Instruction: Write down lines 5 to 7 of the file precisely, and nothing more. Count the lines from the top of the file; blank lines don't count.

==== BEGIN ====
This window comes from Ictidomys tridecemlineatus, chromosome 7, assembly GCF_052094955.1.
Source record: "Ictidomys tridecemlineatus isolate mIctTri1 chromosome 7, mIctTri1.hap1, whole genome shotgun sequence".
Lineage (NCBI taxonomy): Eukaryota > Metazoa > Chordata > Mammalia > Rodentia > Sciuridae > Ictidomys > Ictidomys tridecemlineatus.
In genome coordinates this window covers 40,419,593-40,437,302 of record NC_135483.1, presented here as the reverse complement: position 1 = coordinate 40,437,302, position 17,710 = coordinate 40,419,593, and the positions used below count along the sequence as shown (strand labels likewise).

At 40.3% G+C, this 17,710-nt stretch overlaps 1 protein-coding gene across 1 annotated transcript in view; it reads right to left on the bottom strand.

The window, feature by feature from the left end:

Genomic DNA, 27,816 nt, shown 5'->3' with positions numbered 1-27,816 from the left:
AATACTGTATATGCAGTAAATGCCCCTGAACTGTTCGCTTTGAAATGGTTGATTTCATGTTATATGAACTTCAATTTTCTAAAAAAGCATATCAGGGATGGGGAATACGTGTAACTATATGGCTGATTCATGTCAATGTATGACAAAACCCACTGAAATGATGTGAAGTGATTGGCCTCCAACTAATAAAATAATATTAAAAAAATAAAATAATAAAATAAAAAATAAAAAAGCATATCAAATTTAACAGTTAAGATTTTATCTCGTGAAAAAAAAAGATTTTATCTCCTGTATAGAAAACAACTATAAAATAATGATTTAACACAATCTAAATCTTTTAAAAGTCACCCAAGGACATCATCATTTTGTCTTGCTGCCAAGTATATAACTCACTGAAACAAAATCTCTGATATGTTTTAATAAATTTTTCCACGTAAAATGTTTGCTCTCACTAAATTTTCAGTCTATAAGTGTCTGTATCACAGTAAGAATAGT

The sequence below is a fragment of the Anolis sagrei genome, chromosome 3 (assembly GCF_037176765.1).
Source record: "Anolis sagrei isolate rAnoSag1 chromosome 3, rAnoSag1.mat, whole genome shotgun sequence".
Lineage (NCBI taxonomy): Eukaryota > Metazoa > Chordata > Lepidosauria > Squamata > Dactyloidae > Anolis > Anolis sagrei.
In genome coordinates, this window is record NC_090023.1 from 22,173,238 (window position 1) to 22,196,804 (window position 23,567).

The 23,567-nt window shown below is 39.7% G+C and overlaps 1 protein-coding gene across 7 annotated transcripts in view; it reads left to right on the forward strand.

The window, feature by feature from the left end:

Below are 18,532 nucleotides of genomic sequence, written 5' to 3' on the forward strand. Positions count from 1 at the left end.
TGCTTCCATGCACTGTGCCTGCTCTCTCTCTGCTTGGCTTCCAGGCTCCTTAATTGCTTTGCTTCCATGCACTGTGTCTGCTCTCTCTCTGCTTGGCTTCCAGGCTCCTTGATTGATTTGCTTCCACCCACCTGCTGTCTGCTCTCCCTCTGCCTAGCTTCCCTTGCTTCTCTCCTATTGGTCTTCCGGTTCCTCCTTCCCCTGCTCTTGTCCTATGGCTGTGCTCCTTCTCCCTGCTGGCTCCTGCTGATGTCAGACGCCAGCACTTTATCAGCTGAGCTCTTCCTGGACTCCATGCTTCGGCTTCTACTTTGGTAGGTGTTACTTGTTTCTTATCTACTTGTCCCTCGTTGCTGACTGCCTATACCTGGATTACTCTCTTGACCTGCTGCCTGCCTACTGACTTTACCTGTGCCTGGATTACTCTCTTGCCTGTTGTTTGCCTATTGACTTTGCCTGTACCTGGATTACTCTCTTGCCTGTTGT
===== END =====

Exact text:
At 40.3% G+C, this 17,710-nt stretch overlaps 1 protein-coding gene across 1 annotated transcript in view; it reads right to left on the bottom strand.

The window, feature by feature from the left end:

Genomic DNA, 27,816 nt, shown 5'->3' with positions numbered 1-27,816 from the left: